Controversy has clouded over Kentucky Derby winner Medina Spirit and his trainer, Bob Baffert.
Baffert announced on Sunday that his barn has been informed that Medina Spirit was found to have 21 picograms of the steroid betamethasone, which is double the legal threshold in Kentucky racing.
The sample was taken in a postrace drug test and is the same drug that was found in the system of Baffert-trained horse Gamine last September after the horse finished third in the Kentucky Oaks.
Baffert said he did not know how Medina Spirit could have tested positive, adding the horse has never been treated with betamethasone.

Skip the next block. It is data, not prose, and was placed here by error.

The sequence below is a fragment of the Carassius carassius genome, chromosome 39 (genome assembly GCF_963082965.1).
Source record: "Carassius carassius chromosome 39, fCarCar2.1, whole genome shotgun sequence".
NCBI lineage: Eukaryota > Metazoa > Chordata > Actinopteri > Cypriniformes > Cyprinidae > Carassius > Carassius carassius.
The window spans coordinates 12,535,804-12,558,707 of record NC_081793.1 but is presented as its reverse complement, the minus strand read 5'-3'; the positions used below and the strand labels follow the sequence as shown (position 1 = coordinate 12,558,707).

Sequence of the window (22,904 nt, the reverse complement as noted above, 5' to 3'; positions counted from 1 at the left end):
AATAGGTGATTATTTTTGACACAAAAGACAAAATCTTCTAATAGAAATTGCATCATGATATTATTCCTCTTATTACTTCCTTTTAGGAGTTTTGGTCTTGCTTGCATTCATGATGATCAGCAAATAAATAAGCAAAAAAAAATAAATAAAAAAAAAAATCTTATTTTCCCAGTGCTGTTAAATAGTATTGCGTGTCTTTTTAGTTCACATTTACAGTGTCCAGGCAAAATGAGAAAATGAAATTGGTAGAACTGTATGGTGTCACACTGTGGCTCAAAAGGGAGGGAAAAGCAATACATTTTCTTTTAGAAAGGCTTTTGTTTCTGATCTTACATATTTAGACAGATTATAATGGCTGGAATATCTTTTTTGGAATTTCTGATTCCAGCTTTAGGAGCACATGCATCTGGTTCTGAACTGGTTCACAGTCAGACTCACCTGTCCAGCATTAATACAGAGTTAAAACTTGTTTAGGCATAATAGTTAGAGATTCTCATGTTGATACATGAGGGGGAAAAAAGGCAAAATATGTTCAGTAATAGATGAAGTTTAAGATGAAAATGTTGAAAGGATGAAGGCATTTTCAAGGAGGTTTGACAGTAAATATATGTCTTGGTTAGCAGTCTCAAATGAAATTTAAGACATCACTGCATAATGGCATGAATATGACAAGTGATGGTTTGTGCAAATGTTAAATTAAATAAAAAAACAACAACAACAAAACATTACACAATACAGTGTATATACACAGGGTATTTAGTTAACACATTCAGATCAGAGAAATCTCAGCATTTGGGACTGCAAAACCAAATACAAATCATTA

“I got the biggest gut punch in racing, for something I didn’t do,” Baffert said at a news conference Sunday alongside his attorney, Craig Robertson. “This shouldn’t have happened. There’s a problem somewhere. It didn’t come from us.
The Hall of Fame trainer will likely appeal the case, but must return his winnings — along with the owner and jockey — if he does not win the appeal.
Bettors who won money on Medina Spirit get to keep their money regardless.
Baffert was successful last month in an appeal to the Arkansas Racing Commission, which suspended him 15 days after a pair of positive drug tests involving two of his horses at Oaklawn Park in May of last year.